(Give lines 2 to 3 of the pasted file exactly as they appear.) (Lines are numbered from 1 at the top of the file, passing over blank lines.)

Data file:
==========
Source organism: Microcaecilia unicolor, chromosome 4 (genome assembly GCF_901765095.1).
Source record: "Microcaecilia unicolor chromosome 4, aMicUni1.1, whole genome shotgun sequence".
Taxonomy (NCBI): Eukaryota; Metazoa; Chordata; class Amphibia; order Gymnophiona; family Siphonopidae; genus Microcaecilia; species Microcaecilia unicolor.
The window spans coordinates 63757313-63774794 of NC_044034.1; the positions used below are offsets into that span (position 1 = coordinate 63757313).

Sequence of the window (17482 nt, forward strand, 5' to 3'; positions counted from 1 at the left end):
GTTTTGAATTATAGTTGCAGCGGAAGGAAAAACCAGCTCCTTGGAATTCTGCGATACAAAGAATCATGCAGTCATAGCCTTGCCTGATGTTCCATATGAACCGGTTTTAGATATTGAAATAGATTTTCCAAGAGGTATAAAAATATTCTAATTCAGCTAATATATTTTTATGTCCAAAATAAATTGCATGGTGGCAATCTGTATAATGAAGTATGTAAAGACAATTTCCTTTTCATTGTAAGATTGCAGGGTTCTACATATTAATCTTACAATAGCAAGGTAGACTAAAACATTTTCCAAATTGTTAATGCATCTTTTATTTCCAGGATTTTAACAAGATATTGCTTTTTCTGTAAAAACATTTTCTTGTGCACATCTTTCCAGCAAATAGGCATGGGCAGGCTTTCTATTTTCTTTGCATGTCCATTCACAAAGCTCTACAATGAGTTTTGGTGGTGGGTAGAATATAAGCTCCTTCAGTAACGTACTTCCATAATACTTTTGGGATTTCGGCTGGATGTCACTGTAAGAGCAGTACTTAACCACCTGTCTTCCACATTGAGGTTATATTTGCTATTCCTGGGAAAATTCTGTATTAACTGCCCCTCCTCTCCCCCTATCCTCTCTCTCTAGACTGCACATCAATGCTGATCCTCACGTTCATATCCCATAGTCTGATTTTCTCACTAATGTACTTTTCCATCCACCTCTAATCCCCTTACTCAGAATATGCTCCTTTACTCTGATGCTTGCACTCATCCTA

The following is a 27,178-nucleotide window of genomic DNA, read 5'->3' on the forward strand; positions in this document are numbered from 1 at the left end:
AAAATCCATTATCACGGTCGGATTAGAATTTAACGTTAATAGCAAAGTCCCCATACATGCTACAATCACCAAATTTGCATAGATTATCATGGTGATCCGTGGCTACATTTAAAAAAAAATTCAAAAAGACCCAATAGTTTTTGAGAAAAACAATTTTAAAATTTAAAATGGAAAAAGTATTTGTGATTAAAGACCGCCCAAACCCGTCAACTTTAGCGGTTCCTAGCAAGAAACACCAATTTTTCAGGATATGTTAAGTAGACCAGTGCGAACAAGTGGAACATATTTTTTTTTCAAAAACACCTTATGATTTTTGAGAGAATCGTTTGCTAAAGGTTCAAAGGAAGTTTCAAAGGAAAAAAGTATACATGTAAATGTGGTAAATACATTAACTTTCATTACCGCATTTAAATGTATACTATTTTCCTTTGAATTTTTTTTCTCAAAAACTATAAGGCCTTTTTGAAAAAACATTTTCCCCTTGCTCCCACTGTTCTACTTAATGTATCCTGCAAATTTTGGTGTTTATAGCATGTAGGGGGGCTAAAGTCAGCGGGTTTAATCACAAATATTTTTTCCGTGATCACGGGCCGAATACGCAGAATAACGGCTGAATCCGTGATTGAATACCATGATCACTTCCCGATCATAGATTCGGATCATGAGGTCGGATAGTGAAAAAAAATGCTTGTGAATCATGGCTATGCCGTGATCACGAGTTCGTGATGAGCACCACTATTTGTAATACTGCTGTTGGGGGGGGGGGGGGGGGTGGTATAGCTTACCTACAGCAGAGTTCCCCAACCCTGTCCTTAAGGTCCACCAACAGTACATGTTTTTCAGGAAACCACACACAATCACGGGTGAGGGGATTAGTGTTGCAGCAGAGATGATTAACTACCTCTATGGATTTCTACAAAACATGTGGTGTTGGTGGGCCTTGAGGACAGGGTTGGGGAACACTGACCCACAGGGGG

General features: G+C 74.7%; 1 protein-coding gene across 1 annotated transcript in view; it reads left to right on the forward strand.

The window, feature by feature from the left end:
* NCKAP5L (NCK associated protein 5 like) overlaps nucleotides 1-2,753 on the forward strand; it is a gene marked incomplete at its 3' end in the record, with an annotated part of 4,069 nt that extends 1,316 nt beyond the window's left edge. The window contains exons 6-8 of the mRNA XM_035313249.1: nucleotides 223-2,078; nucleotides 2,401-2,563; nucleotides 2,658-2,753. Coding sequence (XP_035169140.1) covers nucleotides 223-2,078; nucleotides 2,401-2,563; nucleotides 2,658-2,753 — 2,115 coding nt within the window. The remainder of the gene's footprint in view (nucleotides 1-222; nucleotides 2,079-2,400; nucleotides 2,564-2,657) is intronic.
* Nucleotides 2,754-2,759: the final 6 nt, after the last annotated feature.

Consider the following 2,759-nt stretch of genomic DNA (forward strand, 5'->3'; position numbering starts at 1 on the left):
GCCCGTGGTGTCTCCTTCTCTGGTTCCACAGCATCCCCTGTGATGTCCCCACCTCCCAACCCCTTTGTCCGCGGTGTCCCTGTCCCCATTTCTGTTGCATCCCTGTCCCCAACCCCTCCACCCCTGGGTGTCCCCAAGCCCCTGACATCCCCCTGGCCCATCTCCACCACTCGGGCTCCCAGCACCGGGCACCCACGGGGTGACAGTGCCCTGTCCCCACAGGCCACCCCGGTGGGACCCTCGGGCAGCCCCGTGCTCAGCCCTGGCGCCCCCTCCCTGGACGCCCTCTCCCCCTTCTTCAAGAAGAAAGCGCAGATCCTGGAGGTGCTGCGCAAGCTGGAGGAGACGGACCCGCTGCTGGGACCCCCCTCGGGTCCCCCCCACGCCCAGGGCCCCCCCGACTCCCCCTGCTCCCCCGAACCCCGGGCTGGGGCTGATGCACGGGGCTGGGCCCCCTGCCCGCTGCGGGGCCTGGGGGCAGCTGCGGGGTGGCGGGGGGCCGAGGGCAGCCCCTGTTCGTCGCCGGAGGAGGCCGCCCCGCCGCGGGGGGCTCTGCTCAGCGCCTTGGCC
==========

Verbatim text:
Source record: "Microcaecilia unicolor chromosome 4, aMicUni1.1, whole genome shotgun sequence".
Taxonomy (NCBI): Eukaryota; Metazoa; Chordata; class Amphibia; order Gymnophiona; family Siphonopidae; genus Microcaecilia; species Microcaecilia unicolor.